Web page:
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Taxpayer Millions, Lithium Ion and Rich People Just Don't Mix Well (Elon Musk)
NLPC ^ | February 12, 2013 | Paul Chesser

Posted on 02/12/2013 9:29:15 AM PST by jazusamo

Elon Musk

Undoubtedly alternative energy and transportation innovator Elon Musk (Flickr photo: Jurvetson) – like his competitor for the taxpayer-funded, six-figure electric automobile market Henrik Fisker – is a smart guy. But will economic and technological realities humble him, or worse, make him look like a fool?

After the experiencerecounted last week by New York Times journalist John Broder, who test drove the Tesla Model S in frigid conditions that required frequent unplanned recharging stops throughout the Northeast, humility is out of the question for Musk. The jury is still out on inanity.

The Times published Broder’s devastating account on Friday. The plan was for the reporter to set out from the Washington, D.C. area and examine the claims that the Model S battery has a 300-mile range on a full charge, utilizing the carefully spaced new superchargers located at rest areas in Newark, Del. and Milford, Conn. – approximately 200 miles apart. Broder explained that the 480-volt superchargers (other companies amusingly call them “fast chargers”) require 30 minutes of juicing to provide 150 miles of range, with an hour needed to fully charge the EV.

The first leg of the trip, from D.C. to the Delaware station, was uneventful, according to Broder. However the recharging process doesn’t sound like it went as promoted, requiring 50 minutes to fully power the half-drained lithium ion battery.

From there it was all-downhill, and not in the gliding “wheeee!” sense of the term. Rather, Broder noticed a dramatic, sudden drop on the battery indicator, and realized he would need to preserve his power by turning off cabin heat (outside temperatures were in the 30s) and slow down to 54 miles-per-hour, realizing that making it to Milford would be dicey. Range anxiety set in.

“All the while,” Broder wrote, “my feet were freezing and my knuckles were turning white.”

The remainder of his experience ( it must be read to be believed) only got worse. Suffice it to say it was filled with fits, starts, warning signals, an overnight loss in 10-degree Connecticut weather of 65 miles of range, unplanned hours of slower-than-expected travel, and ultimately a tow-away.

“Fortunately,” Broder observed, “the cab of the tow truck was toasty.”

Following his report, Tesla’s stock price promptly plummeted. According to Bloomberg shares declined up to 4.4 percent – “the biggest intraday drop since Dec. 13” – before recovering slightly. That sent Musk into emergencyTwitter mode on Monday, looking to mitigate the damage. In consecutive posts, he wrote:

“NYTimes article about Tesla range in cold is fake. Vehicle logs tell true story that he didn't actually charge to max & took a long detour.”

“Tesla blog coming soon detailing what actually happened on Broder’s NYTimes ‘range test.’ Also lining up other journalists to do same drive.”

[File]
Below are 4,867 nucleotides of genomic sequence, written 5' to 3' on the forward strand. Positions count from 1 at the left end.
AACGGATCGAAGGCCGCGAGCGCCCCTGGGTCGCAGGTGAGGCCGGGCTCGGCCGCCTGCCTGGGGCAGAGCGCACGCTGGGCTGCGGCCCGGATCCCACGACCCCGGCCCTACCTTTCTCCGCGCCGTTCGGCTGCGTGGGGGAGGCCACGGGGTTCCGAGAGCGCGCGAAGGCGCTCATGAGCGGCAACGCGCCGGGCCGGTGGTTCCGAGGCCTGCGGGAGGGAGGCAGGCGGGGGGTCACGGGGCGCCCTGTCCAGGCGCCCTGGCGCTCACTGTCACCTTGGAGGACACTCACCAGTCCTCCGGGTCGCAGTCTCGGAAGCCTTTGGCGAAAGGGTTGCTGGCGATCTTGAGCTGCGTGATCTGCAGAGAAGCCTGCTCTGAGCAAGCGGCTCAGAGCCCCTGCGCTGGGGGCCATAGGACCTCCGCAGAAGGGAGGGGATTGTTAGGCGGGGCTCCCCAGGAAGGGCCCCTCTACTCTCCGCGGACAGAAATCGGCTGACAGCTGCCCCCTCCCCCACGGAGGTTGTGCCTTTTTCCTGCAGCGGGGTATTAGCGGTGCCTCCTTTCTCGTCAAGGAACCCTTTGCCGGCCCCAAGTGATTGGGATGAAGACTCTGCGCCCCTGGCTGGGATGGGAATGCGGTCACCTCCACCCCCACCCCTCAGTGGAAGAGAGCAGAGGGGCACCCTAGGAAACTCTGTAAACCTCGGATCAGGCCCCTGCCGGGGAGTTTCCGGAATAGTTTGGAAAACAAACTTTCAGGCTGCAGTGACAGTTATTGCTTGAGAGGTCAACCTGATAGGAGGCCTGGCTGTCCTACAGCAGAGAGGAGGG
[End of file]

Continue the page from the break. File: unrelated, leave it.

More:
What’s that about picking fights with those who buy ink by the barrel (or pixels by the peck)? Shortly afterward Musk moderated his tone a bit, by posting, “Am not against NYTimes in general. They’re usually fair & their own prev(ious) Tesla test drive got 300+ miles of range!”

Still, calling a New York Times reporter’s work “fake” (unless you’re a conservative, which Musk is NOT) does not sound conciliatory to someone who is otherwise sympathetic. Instead it conjures images of Jayson Blair, which will not get the Gray Lady on your good side.

And that’s pretty much what Musk did in an interview with CNBC on Monday. He characterized the article as “something of a setup,” and accused Broder of taking a detour through Manhattan after not starting his trip fully charged. But according to Broder, the Model S was delivered to him by a Tesla representative and the vehicle was fully charged, which got him to Delaware. Only afterward while passing through New Jersey did he begin to recognize dramatic power loss, according to his report. So either Broder is telling the truth, or he’s been possessed by the Blair demon.

Right or wrong, Musk’s approach without working out what happened with Broder is risky and puts his company’s credibility on the line. It is also reminiscent of Fisker’s tactic last May, when a fire was caused by one of their extended-range electric Karmas, which led to extensive damage to the home of a Texas owner. Afterward Fisker suggested “possible fraud or malicious intent” was involved, which the customer did not appreciate. After another fire, in California last August, Fisker struck a similar tone that emphasized the fact that no one was hurt, rather than show concern for the losses of the Karma owner.

“No injuries were reported; the vehicle was parked; and the fire was extinguished safely by the emergency services,” a company statement said, dryly.

At least the Tesla Model S didn’t catch fire. But Musk’s reaction nonetheless exhibits a bit of hubris, which is especially distasteful from a man who asked for, and received, a $465 million loan guarantee from U.S. taxpayers to help build his $101,000 toy electric car for rich people.

For all his smarts, Musk actually is pretty dependent on the government dime. He is best known as co-founder of the company that became PayPal , and is now chairman of SolarCity and CEO of Tesla and SpaceX, the private space flight company. According to the Center for Responsive Politics, SolarCity spent $535,000 in 2009 and 2010 to lobby Congress and the Department of Energy on climate legislation, the Recovery Act, “green workforce training and development,” and provisions in various legislation “relevant to solar development.” SolarCity also sought to extend a program that delivered to manufacturers an upfront cash grant in lieu of a 30 percent Investment Tax Credit (called the Section 1603 grant program). Through the middle of last year, according to DOE reports, SolarCity had received more than $66 million from that program.

The company also won a partial guarantee from DOE of a $344 million loan that would place up to 160,000 rooftop solar installations on military housing across the country.